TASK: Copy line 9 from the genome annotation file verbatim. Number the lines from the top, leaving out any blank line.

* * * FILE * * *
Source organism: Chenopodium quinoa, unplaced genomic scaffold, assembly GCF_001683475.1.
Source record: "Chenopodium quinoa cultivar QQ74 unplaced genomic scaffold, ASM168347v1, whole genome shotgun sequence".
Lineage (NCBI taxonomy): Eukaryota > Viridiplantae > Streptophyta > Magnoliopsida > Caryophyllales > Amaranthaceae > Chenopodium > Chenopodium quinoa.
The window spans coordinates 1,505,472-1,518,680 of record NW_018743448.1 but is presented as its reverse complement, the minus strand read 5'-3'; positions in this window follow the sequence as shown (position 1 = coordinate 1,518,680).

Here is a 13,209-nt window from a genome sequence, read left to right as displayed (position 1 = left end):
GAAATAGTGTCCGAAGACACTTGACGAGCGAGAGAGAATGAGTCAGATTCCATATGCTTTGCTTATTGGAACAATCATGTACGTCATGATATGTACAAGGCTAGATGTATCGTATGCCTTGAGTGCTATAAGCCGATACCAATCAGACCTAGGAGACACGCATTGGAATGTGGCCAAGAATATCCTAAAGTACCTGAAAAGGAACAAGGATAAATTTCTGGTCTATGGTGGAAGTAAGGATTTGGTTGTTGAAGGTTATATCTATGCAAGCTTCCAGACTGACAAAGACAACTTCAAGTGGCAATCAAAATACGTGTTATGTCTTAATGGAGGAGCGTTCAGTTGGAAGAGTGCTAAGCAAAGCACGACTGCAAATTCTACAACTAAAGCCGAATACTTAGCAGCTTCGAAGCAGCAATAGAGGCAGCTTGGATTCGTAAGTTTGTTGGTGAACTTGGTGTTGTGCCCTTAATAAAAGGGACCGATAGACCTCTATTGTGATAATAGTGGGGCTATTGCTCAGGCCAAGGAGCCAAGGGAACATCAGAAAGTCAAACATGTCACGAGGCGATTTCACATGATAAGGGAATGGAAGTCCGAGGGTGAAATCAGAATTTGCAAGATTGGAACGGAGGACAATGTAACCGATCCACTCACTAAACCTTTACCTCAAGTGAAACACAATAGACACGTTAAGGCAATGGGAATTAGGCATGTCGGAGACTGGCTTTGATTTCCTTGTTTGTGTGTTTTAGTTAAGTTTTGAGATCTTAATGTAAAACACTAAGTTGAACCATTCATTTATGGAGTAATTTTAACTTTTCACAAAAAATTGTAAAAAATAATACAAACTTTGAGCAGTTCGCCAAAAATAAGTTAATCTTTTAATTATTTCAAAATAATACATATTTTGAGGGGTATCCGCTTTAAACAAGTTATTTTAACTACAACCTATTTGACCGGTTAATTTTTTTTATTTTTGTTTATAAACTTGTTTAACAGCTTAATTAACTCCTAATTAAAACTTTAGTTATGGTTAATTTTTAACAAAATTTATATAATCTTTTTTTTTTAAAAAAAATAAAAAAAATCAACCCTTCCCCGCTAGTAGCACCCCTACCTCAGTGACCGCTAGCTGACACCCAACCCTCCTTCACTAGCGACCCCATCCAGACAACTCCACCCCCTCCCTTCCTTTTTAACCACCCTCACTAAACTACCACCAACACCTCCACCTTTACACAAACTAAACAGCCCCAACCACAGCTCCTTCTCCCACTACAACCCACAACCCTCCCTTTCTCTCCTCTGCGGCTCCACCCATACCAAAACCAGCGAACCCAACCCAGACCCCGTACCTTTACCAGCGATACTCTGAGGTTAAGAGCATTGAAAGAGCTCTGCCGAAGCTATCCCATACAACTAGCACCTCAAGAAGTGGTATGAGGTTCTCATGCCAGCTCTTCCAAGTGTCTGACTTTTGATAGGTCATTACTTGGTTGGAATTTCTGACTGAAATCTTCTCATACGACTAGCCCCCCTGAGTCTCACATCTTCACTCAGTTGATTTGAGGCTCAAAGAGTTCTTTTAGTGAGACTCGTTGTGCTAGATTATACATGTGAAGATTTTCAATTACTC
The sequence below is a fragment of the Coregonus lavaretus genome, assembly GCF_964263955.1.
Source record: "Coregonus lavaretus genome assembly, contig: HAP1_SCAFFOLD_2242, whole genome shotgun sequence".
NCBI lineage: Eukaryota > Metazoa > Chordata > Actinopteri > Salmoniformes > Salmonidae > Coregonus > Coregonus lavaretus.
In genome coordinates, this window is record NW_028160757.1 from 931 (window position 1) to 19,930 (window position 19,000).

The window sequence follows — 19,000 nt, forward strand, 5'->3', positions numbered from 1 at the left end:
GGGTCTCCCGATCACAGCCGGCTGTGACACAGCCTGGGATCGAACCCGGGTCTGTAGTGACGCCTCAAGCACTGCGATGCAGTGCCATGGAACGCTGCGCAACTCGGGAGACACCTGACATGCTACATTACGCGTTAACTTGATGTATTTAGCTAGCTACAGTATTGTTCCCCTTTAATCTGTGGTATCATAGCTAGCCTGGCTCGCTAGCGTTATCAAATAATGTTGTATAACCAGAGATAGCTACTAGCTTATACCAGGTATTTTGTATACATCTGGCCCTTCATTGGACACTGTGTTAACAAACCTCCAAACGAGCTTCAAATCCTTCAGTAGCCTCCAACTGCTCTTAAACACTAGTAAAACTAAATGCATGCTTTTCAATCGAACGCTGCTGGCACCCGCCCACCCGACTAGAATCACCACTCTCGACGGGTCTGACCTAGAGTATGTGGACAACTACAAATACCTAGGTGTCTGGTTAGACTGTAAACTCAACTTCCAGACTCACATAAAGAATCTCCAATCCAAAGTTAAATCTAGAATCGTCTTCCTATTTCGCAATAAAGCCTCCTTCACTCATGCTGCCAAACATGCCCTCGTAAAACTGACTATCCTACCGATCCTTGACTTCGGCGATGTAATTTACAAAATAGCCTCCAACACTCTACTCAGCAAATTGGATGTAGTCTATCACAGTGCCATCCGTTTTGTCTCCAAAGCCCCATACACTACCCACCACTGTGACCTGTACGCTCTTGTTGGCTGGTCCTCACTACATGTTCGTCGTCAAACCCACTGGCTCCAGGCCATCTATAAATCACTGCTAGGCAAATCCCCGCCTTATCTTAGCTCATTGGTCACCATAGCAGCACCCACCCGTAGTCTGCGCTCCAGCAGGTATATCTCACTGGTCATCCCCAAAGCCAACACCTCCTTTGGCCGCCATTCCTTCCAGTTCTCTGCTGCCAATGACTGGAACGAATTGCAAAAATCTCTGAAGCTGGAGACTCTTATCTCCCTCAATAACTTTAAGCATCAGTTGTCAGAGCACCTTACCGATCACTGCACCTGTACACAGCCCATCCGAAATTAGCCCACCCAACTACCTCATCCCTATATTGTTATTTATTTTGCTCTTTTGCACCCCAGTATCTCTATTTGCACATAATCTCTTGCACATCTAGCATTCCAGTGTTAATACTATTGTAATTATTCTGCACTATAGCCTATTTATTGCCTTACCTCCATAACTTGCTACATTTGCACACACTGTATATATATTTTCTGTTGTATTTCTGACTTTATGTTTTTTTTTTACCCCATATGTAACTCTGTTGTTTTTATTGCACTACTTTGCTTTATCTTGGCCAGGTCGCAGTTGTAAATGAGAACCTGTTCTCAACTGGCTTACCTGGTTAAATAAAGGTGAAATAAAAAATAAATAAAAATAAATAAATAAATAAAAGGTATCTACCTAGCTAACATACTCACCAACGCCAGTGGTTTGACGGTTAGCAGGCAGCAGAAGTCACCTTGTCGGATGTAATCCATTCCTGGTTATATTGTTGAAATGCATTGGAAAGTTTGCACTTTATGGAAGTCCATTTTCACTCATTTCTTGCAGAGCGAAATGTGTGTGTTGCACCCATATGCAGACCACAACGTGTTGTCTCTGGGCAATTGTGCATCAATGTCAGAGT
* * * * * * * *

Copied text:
NCBI lineage: Eukaryota > Metazoa > Chordata > Actinopteri > Salmoniformes > Salmonidae > Coregonus > Coregonus lavaretus.